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Do Rising Rates Help Regional Banks?

David Becker
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Treasuries fell and yields surged after the Labor Department reported a .4% increase in the Consumer Price Index (CPI) for May, last week but the trend was curtailed after the Fed announcement. After breaking out last week above 48 basis points, the 2-year turned back into a longer-term range. The move was the biggest jump since February 2013 and may signal that inflation is picking up.

Treasuries, which loathe inflation, sold off on the news and the 2-year Treasury Yield ($UST2Y) moved to its highest level of the year. Actually, the 2-year yield hit a new high for 2014 on Monday.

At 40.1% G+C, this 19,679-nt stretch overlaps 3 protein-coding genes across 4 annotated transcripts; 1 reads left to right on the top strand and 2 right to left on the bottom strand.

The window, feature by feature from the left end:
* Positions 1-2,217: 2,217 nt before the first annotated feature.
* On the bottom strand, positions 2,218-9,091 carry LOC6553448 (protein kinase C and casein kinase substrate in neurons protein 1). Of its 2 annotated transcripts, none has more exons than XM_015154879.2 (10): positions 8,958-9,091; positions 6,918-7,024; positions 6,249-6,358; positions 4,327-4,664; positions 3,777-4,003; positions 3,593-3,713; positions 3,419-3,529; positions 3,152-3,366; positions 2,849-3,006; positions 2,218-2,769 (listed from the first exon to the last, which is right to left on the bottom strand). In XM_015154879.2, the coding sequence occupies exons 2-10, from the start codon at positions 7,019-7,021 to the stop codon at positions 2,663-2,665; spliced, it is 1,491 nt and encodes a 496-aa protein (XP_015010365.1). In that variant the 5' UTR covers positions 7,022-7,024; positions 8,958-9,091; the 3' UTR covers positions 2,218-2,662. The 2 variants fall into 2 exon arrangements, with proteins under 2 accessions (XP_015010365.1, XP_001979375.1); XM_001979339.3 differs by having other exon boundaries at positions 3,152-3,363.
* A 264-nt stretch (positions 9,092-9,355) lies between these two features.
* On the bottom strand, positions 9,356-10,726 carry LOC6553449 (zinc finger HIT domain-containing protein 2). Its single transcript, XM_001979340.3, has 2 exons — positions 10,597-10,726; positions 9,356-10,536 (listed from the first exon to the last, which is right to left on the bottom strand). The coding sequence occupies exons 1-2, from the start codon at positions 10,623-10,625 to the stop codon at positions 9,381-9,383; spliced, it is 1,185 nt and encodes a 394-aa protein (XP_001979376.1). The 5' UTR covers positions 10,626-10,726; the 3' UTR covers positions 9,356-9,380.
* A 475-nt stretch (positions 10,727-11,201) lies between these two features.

Overall regional banks generally perform well as the beginning of a growth cycle when interest rates begin to climb. As interest rates begin to climb, regional banks can borrow short term and lend at longer term interest rates thereby capturing the profit from the yield curve. With inflation picking up slightly, short term yields should outperform longer term yields benefiting the regional lenders.

The KRE ETF broke wedge resistance with an 11+ percent advance from mid-May to early June. KRE was overbought after this move and corrected with a small falling flag the prior five days. The surge continued on Wednesday and is challenging the flag trend line and a breakout would signal a continuation higher. The trend line break and resistance from the May highs combine to mark a support zone in 38-39 area. The price relative (KRE:SPY ratio) breaking above its May high in early June and forming a higher low with this week’s up turn.

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